AQA A2 BIOLOGY UNIT 5: Genetic Control of Protein Structure and Function

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  • Created on: 18-04-14 14:23
Preview of AQA A2 BIOLOGY UNIT 5: Genetic Control of Protein Structure and Function

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DNA is the genetic material of all living cells.
The sequence of nucleotides in DNA forms a code that determines the sequence of amino acids in
the proteins of an organism.
DNA is largely confined to the nucleus.
Sections of the DNA code are transcribed onto a single-stranded molecule called ribonucleic acid
mRNA transfers the DNA code from the nucleus to the cytoplasm and acts a messenger.
It is small enough to leave the nucleus through the nuclear pores and to enter the cytoplasm, where
the code that it contains is used to determine the sequence of amino acids in the proteins which are
synthesised there.
It is the sequence of nucleotide bases on mRNA that is referred to as the genetic code.
The mRNA code is derived from the DNA code and is complimentary to it.
The term codon refers to the sequence of three bases (triplet) on mRNA that code for a single amino
The main features of the genetic code:
Codon Each amino acid in a protein is coded for by a sequence of three
nucleotide bases on mRNA
Single codon A few amino acids only have a single codon
Degenerate The code is a degenerate code which means most amino acids have
more than one codon
Stop codons Three codons do not code for any amino acid and are called stop
codons and mark the end of a polypeptide chain
Non-overlapping The code is non-overlapping, that is, each base in the sequence is
read only once
Universal code The same codon codes for the same amino acids in all organisms

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Ribonucleic Acid (RNA) Structure
RNA is a polymer made up of repeating mononucleotide subunits.…read more

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DNA never leaves the nucleus, but proteins are synthesised in the cytoplasm, so a copy of each gene is
made to carry the "message" from the nucleus to the cytoplasm.
This copy is mRNA, and the process of copying is called transcription.
1. The enzyme DNA helicase acts on a specific region of the DNA molecule to break the hydrogen
bonds between the bases, causing the two strands to separate and expose the nucleotide bases in
that region
2.…read more

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DNA is made up of sections of introns and exons.
Exons Code for proteins
Introns Do not code for proteins and interfere with the synthesis of a polypeptide
In the pre-mRNA of eukaryotic cells, these non-functional introns are removed and the functional
exons are joined together in a process called splicing.
Once the introns have been removed, the remaining exon sections can be re-joined in a variety of
different combinations.
Mutations can affect the splicing of pre-mRNA.
1.…read more

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Once mRNA has passed out of the nuclear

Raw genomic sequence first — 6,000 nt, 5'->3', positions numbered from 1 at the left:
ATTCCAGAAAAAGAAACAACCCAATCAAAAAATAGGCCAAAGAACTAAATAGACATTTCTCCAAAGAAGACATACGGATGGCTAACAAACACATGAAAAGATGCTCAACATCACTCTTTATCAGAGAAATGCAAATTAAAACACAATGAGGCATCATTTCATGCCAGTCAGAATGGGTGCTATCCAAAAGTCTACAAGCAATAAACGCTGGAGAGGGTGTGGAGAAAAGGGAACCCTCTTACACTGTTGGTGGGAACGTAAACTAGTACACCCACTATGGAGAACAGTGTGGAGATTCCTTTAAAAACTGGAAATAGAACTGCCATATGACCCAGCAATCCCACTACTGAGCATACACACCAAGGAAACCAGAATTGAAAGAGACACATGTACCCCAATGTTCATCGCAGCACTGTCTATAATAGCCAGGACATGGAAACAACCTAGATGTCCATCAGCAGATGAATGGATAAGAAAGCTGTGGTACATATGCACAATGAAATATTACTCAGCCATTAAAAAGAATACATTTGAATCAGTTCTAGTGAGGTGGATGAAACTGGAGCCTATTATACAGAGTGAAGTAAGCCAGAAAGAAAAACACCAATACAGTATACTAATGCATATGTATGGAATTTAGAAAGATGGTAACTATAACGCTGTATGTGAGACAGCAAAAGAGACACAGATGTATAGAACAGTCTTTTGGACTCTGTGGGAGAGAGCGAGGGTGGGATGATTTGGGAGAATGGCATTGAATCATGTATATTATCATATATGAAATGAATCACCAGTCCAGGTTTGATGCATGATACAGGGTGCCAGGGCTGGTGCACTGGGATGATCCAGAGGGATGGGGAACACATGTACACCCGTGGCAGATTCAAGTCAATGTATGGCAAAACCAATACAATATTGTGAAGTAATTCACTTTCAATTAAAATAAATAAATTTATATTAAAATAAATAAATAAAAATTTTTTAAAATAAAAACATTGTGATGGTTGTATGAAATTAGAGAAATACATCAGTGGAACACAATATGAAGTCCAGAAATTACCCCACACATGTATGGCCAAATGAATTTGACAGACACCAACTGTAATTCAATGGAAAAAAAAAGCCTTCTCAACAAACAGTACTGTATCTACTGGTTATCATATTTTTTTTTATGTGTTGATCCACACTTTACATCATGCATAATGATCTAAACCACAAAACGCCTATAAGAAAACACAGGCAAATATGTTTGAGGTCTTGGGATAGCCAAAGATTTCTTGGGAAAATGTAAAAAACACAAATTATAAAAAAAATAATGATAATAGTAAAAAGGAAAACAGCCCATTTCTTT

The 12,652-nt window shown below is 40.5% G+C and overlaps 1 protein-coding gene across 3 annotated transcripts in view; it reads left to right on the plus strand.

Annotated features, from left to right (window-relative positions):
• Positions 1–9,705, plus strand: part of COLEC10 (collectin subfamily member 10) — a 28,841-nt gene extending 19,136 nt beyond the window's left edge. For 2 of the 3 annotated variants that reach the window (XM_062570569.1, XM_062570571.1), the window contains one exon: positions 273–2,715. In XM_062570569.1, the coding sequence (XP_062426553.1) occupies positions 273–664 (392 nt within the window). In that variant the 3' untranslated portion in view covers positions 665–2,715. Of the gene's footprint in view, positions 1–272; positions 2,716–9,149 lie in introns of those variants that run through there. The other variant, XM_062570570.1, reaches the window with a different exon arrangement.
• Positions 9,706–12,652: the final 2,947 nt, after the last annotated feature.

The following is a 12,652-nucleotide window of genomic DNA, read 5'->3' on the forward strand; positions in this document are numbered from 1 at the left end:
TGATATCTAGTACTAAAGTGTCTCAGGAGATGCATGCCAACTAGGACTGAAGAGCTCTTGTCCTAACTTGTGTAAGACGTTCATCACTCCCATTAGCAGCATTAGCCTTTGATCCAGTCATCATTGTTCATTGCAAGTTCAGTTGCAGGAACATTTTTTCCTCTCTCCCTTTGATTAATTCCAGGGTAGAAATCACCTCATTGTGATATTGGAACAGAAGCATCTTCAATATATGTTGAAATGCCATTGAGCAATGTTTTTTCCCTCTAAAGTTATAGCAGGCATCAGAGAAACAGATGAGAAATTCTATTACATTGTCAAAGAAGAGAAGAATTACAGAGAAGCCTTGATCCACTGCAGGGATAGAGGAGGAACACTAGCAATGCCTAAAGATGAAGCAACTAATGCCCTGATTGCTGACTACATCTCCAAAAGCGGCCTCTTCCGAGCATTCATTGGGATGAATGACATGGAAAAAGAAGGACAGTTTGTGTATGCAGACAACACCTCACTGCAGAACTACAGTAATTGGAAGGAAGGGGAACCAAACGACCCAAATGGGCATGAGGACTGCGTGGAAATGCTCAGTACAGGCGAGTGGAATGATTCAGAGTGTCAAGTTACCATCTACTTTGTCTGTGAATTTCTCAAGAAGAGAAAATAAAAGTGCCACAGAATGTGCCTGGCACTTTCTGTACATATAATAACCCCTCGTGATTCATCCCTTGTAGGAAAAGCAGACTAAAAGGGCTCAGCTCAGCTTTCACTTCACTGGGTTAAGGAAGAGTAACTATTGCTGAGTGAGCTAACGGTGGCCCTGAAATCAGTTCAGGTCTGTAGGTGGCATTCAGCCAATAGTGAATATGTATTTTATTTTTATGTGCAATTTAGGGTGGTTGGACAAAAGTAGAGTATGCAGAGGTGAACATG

pore it determines the synthesis of a
A ribosome becomes attached to the
starting codon at one end of the mRNA
The tRNA molecule with the
complimentary anti-codon sequence
moves to the ribosome and pairs up with
the sequence on the mRNA
This tRNA carries an amino acid
A tRNA molecule with a complimentary
anti-codon pairs with the next codon on
the mRNA
This tRNA molecule carries another amino
The ribosome moves along the…read more

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Any change to the base sequence of DNA is called a mutation.
Mutations arise in body cells are not passed on to the next generation.
Mutations occurring during the formation of gametes may be inherited, often producing sudden and
distinct differences between individuals.
They are therefore the basis of discontinuous variation.
Any change to one or more nucleotide bases, or any rearrangement of bases, in DNA is known as a
gene mutation.…read more

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Deletion of bases
A gene mutation by deletion arises when a nucleotide is lost from the normal DNA sequence.
The loss of a single nucleotide from the thousands in a typical gene may seem a minor change but
the consequences can be considerable.
Usually the amino acid sequence of the polypeptide is entirely different.
This is because the genetic code is read in units of three bases.…read more

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Cell division is controlled by genes.
Most cells divide at a fairly constant rate to ensure that dead or worn out cells are replaced.
In normal cells, this rate is tightly controlled by two genes:
Proto-oncogenes that stimulate cell division
Tumour suppressor genes that slow cell division
Proto-oncogenes stimulate cell division.
They encode proteins that function to stimulate cell division, inhibit cell differentiation and halt death.
All of these processes are important for normal human development and for the maintenance of tissues
and organs.…read more



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This is really helpful, thanks!

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